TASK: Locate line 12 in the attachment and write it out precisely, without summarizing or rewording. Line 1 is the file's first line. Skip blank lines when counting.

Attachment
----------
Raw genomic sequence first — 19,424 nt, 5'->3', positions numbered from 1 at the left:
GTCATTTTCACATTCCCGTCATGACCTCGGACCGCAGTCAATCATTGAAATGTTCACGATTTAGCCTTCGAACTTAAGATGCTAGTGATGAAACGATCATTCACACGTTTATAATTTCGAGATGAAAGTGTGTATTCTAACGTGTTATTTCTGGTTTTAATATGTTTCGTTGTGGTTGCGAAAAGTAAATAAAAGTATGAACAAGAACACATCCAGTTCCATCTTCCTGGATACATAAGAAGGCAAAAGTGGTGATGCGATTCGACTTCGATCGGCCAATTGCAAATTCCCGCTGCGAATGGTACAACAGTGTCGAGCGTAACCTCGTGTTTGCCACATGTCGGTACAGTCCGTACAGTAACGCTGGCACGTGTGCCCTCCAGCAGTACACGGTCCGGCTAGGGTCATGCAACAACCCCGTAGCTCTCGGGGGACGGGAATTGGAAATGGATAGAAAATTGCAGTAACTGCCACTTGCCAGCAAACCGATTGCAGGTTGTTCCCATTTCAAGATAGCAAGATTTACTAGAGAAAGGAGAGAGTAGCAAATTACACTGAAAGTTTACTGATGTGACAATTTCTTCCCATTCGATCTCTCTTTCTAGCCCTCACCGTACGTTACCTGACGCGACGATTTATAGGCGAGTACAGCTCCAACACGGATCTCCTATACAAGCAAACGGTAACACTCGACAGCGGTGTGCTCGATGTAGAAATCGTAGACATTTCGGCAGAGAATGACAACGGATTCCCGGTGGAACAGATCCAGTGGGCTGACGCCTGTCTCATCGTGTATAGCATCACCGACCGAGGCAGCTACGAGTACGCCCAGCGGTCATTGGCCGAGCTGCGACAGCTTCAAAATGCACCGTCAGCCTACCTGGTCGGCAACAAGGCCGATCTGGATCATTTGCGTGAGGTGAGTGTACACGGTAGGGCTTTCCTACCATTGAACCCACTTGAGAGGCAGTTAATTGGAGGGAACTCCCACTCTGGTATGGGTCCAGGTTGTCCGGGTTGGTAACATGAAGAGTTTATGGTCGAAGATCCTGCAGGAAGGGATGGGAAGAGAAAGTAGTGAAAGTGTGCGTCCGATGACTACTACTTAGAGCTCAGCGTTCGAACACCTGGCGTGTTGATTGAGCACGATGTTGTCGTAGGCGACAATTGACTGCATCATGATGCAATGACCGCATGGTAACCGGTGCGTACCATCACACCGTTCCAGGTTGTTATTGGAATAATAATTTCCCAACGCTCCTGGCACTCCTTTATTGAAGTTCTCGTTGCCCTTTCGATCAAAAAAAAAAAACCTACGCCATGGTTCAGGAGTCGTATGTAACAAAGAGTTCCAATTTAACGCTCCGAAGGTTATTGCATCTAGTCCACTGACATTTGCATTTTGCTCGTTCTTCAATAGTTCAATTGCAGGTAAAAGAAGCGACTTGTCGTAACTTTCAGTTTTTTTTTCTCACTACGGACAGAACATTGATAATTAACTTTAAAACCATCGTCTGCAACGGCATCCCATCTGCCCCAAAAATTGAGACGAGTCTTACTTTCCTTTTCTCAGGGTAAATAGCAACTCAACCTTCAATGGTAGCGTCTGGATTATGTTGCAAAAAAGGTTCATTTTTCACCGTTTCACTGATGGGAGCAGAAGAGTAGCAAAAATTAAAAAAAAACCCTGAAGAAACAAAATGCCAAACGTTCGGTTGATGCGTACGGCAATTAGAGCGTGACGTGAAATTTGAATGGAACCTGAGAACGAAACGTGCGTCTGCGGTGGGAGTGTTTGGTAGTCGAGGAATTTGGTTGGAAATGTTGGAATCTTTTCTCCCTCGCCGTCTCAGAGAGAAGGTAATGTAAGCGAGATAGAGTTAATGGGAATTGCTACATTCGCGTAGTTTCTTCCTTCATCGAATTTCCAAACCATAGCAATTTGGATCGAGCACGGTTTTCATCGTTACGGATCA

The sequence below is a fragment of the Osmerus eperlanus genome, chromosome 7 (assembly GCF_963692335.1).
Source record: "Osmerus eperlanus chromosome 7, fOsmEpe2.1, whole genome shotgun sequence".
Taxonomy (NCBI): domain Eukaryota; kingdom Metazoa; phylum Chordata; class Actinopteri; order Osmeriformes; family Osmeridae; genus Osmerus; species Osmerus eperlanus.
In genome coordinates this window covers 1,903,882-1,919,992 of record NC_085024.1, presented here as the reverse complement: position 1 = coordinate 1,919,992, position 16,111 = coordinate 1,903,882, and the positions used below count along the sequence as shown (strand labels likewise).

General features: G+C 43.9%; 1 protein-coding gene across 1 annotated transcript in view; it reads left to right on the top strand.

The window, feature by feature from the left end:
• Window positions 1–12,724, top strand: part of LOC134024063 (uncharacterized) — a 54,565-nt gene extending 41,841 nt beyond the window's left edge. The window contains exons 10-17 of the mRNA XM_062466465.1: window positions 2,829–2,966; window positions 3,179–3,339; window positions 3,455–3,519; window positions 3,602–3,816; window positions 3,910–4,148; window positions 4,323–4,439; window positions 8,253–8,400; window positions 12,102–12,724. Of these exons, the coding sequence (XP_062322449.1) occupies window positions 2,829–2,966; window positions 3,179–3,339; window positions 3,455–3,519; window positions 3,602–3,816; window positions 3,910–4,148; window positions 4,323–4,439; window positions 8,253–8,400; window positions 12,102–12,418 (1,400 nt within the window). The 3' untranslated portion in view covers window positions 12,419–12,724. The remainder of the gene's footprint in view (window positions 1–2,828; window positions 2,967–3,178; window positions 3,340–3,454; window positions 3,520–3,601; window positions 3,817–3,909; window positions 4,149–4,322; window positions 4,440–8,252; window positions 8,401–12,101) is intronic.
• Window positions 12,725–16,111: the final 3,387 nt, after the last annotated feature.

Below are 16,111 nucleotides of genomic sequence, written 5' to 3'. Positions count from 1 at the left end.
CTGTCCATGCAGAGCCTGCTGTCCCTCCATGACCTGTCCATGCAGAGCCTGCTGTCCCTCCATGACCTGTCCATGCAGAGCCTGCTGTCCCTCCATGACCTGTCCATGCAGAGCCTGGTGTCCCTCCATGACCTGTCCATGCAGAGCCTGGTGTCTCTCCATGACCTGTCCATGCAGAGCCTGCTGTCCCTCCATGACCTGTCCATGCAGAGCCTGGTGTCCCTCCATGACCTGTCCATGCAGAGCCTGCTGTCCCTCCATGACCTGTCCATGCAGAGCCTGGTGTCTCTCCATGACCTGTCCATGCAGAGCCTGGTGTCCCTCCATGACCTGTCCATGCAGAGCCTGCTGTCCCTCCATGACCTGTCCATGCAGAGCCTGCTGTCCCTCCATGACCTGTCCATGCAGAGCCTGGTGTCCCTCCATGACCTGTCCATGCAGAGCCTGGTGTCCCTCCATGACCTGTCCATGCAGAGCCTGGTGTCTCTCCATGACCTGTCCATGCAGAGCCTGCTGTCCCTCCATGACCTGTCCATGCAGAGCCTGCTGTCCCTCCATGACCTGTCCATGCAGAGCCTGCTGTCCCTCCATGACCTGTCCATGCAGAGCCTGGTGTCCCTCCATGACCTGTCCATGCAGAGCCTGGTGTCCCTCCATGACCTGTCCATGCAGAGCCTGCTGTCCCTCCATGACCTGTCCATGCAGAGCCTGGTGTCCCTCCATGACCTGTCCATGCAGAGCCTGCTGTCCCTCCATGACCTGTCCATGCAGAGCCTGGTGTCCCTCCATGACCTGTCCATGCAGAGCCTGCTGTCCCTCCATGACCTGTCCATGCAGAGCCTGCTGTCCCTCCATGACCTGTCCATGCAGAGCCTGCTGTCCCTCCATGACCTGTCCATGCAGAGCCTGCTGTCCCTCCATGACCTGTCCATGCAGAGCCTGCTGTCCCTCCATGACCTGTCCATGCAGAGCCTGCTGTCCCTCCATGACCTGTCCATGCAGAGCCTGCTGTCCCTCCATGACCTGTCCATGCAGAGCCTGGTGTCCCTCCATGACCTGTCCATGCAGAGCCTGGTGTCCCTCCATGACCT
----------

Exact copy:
CTGTCCATGCAGAGCCTGCTGTCCCTCCATGACCTGTCCATGCAGAGCCTGCTGTCCCTCCATGACCTGTCCATGCAGAGCCTGCTGTCCCTCCATGACCTGTCCATGCAGAGCCTGGTGTCCCTCCATGACCTGTCCATGCAGAGCCTGGTGTCTCTCCATGACCTGTCCATGCAGAGCCTGCTGTCCCTCCATGACCTGTCCATGCAGAGCCTGGTGTCCCTCCATGACCTGTCCATGCAGAGCCTGCTGTCCCTCCATGACCTGTCCATGCAGAGCCTGGTGTCTCTCCATGACCTGTCCATGCAGAGCCTGGTGTCCCTCCATGACCTGTCCATGCAGAGCCTGCTGTCCCTCCATGACCTGTCCATGCAGAGCCTGCTGTCCCTCCATGACCTGTCCATGCAGAGCCTGGTGTCCCTCCATGACCTGTCCATGCAGAGCCTGGTGTCCCTCCATGACCTGTCCATGCAGAGCCTGGTGTCTCTCCATGACCTGTCCATGCAGAGCCTGCTGTCCCTCCATGACCTGTCCATGCAGAGCCTGCTGTCCCTCCATGACCTGTCCATGCAGAGCCTGCTGTCCCTCCATGACCTGTCCATGCAGAGCCTGGTGTCCCTCCATGACCTGTCCATGCAGAGCCTGGTGTCCCTCCATGACCTGTCCATGCAGAGCCTGCTGTCCCTCCATGACCTGTCCATGCAGAGCCTGGTGTCCCTCCATGACCTGTCCATGCAGAGCCTGCTGTCCCTCCATGACCTGTCCATGCAGAGCCTGGTGTCCCTCCATGACCTGTCCATGCAGAGCCTGCTGTCCCTCCATGACCTGTCCATGCAGAGCCTGCTGTCCCTCCATGACCTGTCCATGCAGAGCCTGCTGTCCCTCCATGACCTGTCCATGCAGAGCCTGCTGTCCCTCCATGACCTGTCCATGCAGAGCCTGCTGTCCCTCCATGACCTGTCCATGCAGAGCCTGCTGTCCCTCCATGACCTGTCCATGCAGAGCCTGCTGTCCCTCCATGACCTGTCCATGCAGAGCCTGGTGTCCCTCCATGACCTGTCCATGCAGAGCCTGGTGTCCCTCCATGACCT